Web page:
Corbeil, a town of France, in the department of Seine-et-Oise, on both banks of the Seine at its confluence with the Essonne, 17 m. S. by E. of Paris; pop. in 1866, 5,541. It contains many flour mills, an immense granary of seven stories built in 1762 for the supply of Paris, and a fine grain market of iron, built in 1862. There are stone bridges across the Seine and the Essonne. The church of St. Spire, rebuilt in 1437 after a fire, having been first built in 950 by Haymon, first count of Corbeil, contains the tomb of Jacques de Bourgoin, founder of the college of Corbeil; and the little church of St. Jean de l'tle was built by the templars in. the 13th century. Just outside the town there is a hospital founded in 1864 by the Messrs. Galignani. Corbeil has manufactures of shawls, cashmeres, printed goods, woollen yarn, earthenware, and plaster.
Cordova, a city of Mexico, in the state and 57 m. W. S. W. of the city of Vera Cruz, at the foot of the volcano of Orizaba; pop. about 6,500. It is regularly built, with broad well paved streets, and a fine square in the centre, having Gothic arcades on three sides, and a fountain in the middle. The cathedral, a very handsome edifice, with a richly decorated interior, occupies the fourth side. Its houses are mostly built of stone. The soil of the surrounding country is rich, and the climate being moist and warm, it is very productive. Tobacco, coffee, and sugar are raised and exported in large quantities, and cotton, woollen goods, and leather are manufactured.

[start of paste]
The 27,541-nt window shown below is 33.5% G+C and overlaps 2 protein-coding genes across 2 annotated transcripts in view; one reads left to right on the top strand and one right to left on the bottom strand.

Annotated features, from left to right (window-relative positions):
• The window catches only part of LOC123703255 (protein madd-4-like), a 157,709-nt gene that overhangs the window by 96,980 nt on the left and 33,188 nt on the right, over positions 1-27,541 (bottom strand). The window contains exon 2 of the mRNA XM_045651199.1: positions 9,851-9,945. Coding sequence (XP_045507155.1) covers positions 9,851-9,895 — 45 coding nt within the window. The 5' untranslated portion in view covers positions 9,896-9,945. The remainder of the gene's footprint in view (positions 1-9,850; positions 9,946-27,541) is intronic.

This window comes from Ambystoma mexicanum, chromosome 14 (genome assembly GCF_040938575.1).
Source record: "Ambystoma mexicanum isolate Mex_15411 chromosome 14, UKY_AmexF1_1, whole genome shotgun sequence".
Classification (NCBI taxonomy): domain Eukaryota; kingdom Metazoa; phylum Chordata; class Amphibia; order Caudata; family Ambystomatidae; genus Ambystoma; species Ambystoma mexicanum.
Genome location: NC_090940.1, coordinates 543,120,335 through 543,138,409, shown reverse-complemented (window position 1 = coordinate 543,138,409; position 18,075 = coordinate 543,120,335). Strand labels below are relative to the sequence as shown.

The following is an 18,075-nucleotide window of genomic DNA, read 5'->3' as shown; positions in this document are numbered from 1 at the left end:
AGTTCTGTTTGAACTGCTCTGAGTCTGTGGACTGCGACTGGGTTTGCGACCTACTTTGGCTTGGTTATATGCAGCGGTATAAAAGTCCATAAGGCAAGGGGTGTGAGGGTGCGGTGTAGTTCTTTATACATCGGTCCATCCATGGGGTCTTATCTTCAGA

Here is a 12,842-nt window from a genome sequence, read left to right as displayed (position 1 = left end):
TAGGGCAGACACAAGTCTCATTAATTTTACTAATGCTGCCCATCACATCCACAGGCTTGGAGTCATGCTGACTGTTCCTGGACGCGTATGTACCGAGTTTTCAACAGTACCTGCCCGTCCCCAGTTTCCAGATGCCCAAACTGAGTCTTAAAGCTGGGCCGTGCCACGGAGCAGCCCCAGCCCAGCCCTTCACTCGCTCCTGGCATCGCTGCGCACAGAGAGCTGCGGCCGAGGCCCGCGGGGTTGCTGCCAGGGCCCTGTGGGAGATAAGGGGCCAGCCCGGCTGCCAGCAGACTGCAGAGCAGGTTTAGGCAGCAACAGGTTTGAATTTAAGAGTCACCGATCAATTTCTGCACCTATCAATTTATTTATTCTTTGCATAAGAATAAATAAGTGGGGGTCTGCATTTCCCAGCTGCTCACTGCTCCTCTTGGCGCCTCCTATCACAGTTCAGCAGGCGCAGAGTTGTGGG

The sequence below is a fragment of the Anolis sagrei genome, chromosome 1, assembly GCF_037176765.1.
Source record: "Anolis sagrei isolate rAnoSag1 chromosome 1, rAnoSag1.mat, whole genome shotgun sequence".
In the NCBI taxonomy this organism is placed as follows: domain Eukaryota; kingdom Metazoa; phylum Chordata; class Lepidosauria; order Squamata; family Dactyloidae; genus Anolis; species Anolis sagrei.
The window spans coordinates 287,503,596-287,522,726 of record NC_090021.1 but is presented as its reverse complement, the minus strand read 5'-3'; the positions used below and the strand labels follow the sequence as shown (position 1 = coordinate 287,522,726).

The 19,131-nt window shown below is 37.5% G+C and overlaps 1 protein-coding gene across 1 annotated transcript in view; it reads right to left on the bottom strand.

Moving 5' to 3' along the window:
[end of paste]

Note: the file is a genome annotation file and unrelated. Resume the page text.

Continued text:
Corentot, a river of South America, which rises in the Sierra Acaray, flows generally N., forming for its whole length the dividing line between British and Dutch Guiana, and enters the Atlantic by an estuary about 25 m. wide at its mouth. Sir R. Schomburgk ascended it in 1836 as far as lat. 4° 21' 30" N., lon. 57° 35' 30" W., 150 m. from its mouth, where is a series of cataracts 900 yards across, beyond which it is only navigated by small vessels.
Coriander, the fruit of coriandum sativum, an annual umbelliferous plant. It is a native of Italy, but now grows wild in most parts of Europe, and is brought from thence to the United States. The flowers emit a disagreeable odor when bruised, but the fruit has a pleasant fragrance. The fruits, or seeds as they are called, are about an eighth of an inch in diameter and globular in shape. They have an aromatic odor and taste. Their virtue depends on a volatile oil, which is obtained by distillation. Coriander is used in medicine only to correct the action and cover the taste of other drugs, and render them acceptable to the stomach. It may be given in the dose of half a drachm or more. Confectioners use it as a flavoring article.